President Obama Continues Push for Manufacturing, this Time In North Carolina – Next City
The Equity Factor

President Obama Continues Push for Manufacturing, this Time In North Carolina

Textiles have a long history in North Carolina. President Obama’s new initiative will invest federal money in the promise of high-tech manufacturing. Credit: Bill Bradley

President Obama took the stage at North Carolina State University on Tuesday to make good on a promise from his 2013 State of the Union: A new commitment to high-tech manufacturing. N.C. State will work with 18 businesses and six universities on a new manufacturing innovation institute, to open at the university’s Raleigh campus.

North Carolina has a rich history in textiles, from denim to socks, and while high-tech manufacturing may feel like an odd fit — why not Silicon Valley, some may ask — Obama’s commitment dovetails with what’s already going on in the region.

“What the president is endorsing is in line with what tech clusters and start-ups are trying to do here,” Wanona Satcher, creative director of Durham’s Urban Innovation Center, told me. “It aligns with what the trends are as far as where we want to go as a region.”

Commonly referred to as The Triangle due to the close proximity of three world-class universities — those are Duke, the University of North Carolina at Chapel Hill and N.C. State — the region has the talent base to make such a manufacturing hub work. And, as Satcher said, it was already a regional focus before the president came to town.

According to the 2012 American Community Survey, Raleigh had 16,769 manufacturing jobs and an unemployment rate of 8.7 percent, while Durham totaled 6,554 manufacturing jobs and an unemployment rate of 8.5 percent. The entire state boasted an estimated 545,336 manufacturing jobs, for a total of 12.8 percent of its workforce. Nationwide, manufacturing accounts for about 10.5 percent of the workforce.

While in town, Obama visited Vacon, a company that manufactures electric motor parts, and made it a focal point of his speech.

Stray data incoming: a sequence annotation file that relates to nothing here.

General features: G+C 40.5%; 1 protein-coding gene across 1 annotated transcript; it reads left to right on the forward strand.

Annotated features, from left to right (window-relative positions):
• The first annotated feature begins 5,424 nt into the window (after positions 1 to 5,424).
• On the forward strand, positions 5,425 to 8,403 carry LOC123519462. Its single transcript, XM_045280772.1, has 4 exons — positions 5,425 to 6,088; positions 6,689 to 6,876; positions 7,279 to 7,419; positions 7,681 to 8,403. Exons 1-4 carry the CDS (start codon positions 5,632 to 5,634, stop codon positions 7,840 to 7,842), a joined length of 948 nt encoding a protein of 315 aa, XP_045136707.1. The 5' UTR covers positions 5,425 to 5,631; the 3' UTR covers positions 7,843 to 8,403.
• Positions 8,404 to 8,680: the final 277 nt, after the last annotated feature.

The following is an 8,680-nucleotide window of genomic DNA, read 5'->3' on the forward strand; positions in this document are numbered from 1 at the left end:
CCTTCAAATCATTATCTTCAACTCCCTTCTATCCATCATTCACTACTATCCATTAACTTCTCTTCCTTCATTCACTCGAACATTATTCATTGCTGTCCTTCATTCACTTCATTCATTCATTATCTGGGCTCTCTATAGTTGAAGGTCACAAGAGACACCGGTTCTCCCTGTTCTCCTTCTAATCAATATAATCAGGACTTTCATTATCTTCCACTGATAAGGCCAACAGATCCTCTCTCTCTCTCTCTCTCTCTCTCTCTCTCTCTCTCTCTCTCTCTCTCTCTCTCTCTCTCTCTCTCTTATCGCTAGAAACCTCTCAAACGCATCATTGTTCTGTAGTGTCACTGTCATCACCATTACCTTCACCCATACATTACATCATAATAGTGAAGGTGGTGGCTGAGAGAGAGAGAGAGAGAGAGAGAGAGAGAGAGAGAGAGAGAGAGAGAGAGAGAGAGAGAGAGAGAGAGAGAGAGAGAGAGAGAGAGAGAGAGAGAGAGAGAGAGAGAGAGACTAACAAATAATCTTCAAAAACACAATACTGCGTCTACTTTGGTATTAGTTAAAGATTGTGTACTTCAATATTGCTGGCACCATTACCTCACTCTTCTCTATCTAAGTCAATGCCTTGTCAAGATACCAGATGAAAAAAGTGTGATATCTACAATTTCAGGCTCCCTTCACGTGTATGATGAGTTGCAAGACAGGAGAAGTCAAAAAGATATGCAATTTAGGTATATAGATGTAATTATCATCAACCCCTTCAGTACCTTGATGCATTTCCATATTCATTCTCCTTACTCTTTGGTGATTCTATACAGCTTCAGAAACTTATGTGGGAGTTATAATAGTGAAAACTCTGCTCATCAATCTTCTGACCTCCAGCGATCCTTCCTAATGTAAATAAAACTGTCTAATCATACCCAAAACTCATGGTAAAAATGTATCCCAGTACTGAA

“So the reason I came here today is because we’ve got to do more to connect universities like N.C. State with companies like Vacon to make America the number-one place in the world to open new businesses and create new jobs,” the president said. “We want to do that here in North Carolina, and we want to do this all across America.”

There’s no denying that this is some Grade-A stump speech rhetoric, but the White House has flexed its muscle on this program. Obama’s initial plan imagined 15 institutes as part of a $1 billion project would have needed congressional authorization. But, in an effort to make the project viable with less congressional headache, the president trimmed it down to three and used executive authority.

The institute at N.C. State — which got a five-year, $70 million grant from the Department of Energy and $70 million in nongovernmental funds, including investments from fellow manufacturers Delphi and John Deere — is the first of those three, though an opening date doesn’t yet appear to have been released. The other two institutes will be announced in the coming weeks.

Now, this could all come back to blow up in Obama’s face if the institute fails to create enough jobs to support a true manufacturing “cluster.” But as we suggested last week, a modern-day War on Poverty needs new tools, so why not make them right here on our own soil? These institutes of innovation could create many well-paying manufacturing jobs both in and out of the knowledge economy.

The Equity Factor is made possible with the support of the Surdna Foundation.

Bill Bradley is a writer and reporter living in Brooklyn. His work has appeared in Deadspin, GQ, and Vanity Fair, among others.

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